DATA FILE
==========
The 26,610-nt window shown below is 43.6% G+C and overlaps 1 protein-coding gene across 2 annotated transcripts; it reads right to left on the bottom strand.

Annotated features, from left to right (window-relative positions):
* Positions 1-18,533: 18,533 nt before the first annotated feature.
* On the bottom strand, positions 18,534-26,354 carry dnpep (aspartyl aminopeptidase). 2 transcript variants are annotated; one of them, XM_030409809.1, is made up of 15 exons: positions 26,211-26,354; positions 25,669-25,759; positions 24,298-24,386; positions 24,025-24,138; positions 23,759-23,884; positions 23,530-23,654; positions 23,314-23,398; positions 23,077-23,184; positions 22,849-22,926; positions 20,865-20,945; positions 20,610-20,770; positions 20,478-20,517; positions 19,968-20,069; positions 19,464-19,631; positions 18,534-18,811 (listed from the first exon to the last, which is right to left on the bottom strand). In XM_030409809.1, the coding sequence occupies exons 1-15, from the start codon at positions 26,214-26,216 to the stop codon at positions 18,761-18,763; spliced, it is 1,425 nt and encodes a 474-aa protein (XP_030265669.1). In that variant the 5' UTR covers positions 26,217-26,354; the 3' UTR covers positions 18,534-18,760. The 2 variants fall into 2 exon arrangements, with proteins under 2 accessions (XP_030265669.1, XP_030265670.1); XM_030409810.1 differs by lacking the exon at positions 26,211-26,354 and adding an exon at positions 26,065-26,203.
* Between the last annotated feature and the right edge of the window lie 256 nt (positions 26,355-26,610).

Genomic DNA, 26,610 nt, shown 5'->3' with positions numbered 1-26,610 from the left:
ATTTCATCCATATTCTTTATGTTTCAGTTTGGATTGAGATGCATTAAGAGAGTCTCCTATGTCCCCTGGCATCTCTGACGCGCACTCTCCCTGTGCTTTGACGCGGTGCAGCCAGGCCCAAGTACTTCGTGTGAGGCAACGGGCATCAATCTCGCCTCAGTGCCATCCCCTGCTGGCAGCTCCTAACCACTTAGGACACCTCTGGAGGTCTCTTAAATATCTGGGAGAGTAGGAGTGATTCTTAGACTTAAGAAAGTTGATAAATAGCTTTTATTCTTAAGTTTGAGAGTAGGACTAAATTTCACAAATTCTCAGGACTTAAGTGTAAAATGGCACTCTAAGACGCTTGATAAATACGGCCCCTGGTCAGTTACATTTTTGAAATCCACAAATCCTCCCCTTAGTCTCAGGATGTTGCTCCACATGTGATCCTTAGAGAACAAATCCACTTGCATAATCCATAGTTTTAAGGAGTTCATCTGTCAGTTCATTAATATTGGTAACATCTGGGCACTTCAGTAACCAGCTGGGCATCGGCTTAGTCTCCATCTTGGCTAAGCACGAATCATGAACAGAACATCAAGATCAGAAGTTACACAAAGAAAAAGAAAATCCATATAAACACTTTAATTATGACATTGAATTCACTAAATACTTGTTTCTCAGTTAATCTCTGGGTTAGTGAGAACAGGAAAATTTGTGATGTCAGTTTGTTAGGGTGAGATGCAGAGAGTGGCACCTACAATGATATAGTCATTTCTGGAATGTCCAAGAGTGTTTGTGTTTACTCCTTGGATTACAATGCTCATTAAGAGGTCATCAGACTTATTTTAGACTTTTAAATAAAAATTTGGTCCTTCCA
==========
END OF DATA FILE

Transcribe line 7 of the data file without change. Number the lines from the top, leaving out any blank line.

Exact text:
ATTTCATCCATATTCTTTATGTTTCAGTTTGGATTGAGATGCATTAAGAGAGTCTCCTATGTCCCCTGGCATCTCTGACGCGCACTCTCCCTGTGCTTTGACGCGGTGCAGCCAGGCCCAAGTACTTCGTGTGAGGCAACGGGCATCAATCTCGCCTCAGTGCCATCCCCTGCTGGCAGCTCCTAACCACTTAGGACACCTCTGGAGGTCTCTTAAATATCTGGGAGAGTAGGAGTGATTCTTAGACTTAAGAAAGTTGATAAATAGCTTTTATTCTTAAGTTTGAGAGTAGGACTAAATTTCACAAATTCTCAGGACTTAAGTGTAAAATGGCACTCTAAGACGCTTGATAAATACGGCCCCTGGTCAGTTACATTTTTGAAATCCACAAATCCTCCCCTTAGTCTCAGGATGTTGCTCCACATGTGATCCTTAGAGAACAAATCCACTTGCATAATCCATAGTTTTAAGGAGTTCATCTGTCAGTTCATTAATATTGGTAACATCTGGGCACTTCAGTAACCAGCTGGGCATCGGCTTAGTCTCCATCTTGGCTAAGCACGAATCATGAACAGAACATCAAGATCAGAAGTTACACAAAGAAAAAGAAAATCCATATAAACACTTTAATTATGACATTGAATTCACTAAATACTTGTTTCTCAGTTAATCTCTGGGTTAGTGAGAACAGGAAAATTTGTGATGTCAGTTTGTTAGGGTGAGATGCAGAGAGTGGCACCTACAATGATATAGTCATTTCTGGAATGTCCAAGAGTGTTTGTGTTTACTCCTTGGATTACAATGCTCATTAAGAGGTCATCAGACTTATTTTAGACTTTTAAATAAAAATTTGGTCCTTCCA